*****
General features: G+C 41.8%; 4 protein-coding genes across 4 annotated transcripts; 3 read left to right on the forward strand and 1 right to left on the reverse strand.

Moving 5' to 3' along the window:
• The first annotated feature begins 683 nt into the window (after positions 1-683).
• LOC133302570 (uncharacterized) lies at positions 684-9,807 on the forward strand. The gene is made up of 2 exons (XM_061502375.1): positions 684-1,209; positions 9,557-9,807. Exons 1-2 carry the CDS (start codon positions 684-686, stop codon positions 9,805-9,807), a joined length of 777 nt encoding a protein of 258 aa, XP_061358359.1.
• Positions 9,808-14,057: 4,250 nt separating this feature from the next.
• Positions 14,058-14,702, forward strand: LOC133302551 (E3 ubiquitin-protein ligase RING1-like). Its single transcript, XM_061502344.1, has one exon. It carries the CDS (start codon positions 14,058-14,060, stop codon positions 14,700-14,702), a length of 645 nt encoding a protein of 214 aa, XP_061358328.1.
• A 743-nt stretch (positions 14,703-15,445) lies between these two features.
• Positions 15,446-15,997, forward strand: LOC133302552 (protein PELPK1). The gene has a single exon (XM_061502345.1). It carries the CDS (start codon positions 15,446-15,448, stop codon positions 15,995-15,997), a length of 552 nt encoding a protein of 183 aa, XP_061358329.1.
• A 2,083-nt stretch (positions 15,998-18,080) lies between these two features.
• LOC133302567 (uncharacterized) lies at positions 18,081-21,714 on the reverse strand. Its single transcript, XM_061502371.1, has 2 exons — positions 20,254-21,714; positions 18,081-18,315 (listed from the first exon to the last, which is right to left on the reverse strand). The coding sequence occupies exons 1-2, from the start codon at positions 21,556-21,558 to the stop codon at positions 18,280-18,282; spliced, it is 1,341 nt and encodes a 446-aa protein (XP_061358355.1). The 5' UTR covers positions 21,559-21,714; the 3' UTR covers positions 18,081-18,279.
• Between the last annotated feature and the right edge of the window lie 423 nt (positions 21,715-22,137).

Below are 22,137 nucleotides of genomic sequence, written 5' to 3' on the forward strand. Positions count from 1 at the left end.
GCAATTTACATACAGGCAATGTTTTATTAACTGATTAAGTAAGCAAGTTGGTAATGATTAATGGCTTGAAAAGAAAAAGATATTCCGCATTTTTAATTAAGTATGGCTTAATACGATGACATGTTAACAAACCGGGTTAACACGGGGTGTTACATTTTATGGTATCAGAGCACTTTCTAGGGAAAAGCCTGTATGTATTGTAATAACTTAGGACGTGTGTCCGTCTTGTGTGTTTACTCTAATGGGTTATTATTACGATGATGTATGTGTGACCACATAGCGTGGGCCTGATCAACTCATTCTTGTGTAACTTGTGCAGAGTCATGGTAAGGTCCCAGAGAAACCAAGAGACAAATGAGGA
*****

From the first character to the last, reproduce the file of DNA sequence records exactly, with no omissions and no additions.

General features: G+C 41.8%; 4 protein-coding genes across 4 annotated transcripts; 3 read left to right on the forward strand and 1 right to left on the reverse strand.

Moving 5' to 3' along the window:
• The first annotated feature begins 683 nt into the window (after positions 1-683).
• LOC133302570 (uncharacterized) lies at positions 684-9,807 on the forward strand. The gene is made up of 2 exons (XM_061502375.1): positions 684-1,209; positions 9,557-9,807. Exons 1-2 carry the CDS (start codon positions 684-686, stop codon positions 9,805-9,807), a joined length of 777 nt encoding a protein of 258 aa, XP_061358359.1.
• Positions 9,808-14,057: 4,250 nt separating this feature from the next.
• Positions 14,058-14,702, forward strand: LOC133302551 (E3 ubiquitin-protein ligase RING1-like). Its single transcript, XM_061502344.1, has one exon. It carries the CDS (start codon positions 14,058-14,060, stop codon positions 14,700-14,702), a length of 645 nt encoding a protein of 214 aa, XP_061358328.1.
• A 743-nt stretch (positions 14,703-15,445) lies between these two features.
• Positions 15,446-15,997, forward strand: LOC133302552 (protein PELPK1). The gene has a single exon (XM_061502345.1). It carries the CDS (start codon positions 15,446-15,448, stop codon positions 15,995-15,997), a length of 552 nt encoding a protein of 183 aa, XP_061358329.1.
• A 2,083-nt stretch (positions 15,998-18,080) lies between these two features.
• LOC133302567 (uncharacterized) lies at positions 18,081-21,714 on the reverse strand. Its single transcript, XM_061502371.1, has 2 exons — positions 20,254-21,714; positions 18,081-18,315 (listed from the first exon to the last, which is right to left on the reverse strand). The coding sequence occupies exons 1-2, from the start codon at positions 21,556-21,558 to the stop codon at positions 18,280-18,282; spliced, it is 1,341 nt and encodes a 446-aa protein (XP_061358355.1). The 5' UTR covers positions 21,559-21,714; the 3' UTR covers positions 18,081-18,279.
• Between the last annotated feature and the right edge of the window lie 423 nt (positions 21,715-22,137).

Below are 22,137 nucleotides of genomic sequence, written 5' to 3' on the forward strand. Positions count from 1 at the left end.
GCAATTTACATACAGGCAATGTTTTATTAACTGATTAAGTAAGCAAGTTGGTAATGATTAATGGCTTGAAAAGAAAAAGATATTCCGCATTTTTAATTAAGTATGGCTTAATACGATGACATGTTAACAAACCGGGTTAACACGGGGTGTTACATTTTATGGTATCAGAGCACTTTCTAGGGAAAAGCCTGTATGTATTGTAATAACTTAGGACGTGTGTCCGTCTTGTGTGTTTACTCTAATGGGTTATTATTACGATGATGTATGTGTGACCACATAGCGTGGGCCTGATCAACTCATTCTTGTGTAACTTGTGCAGAGTCATGGTAAGGTCCCAGAGAAACCAAGAGACAAATGAGGA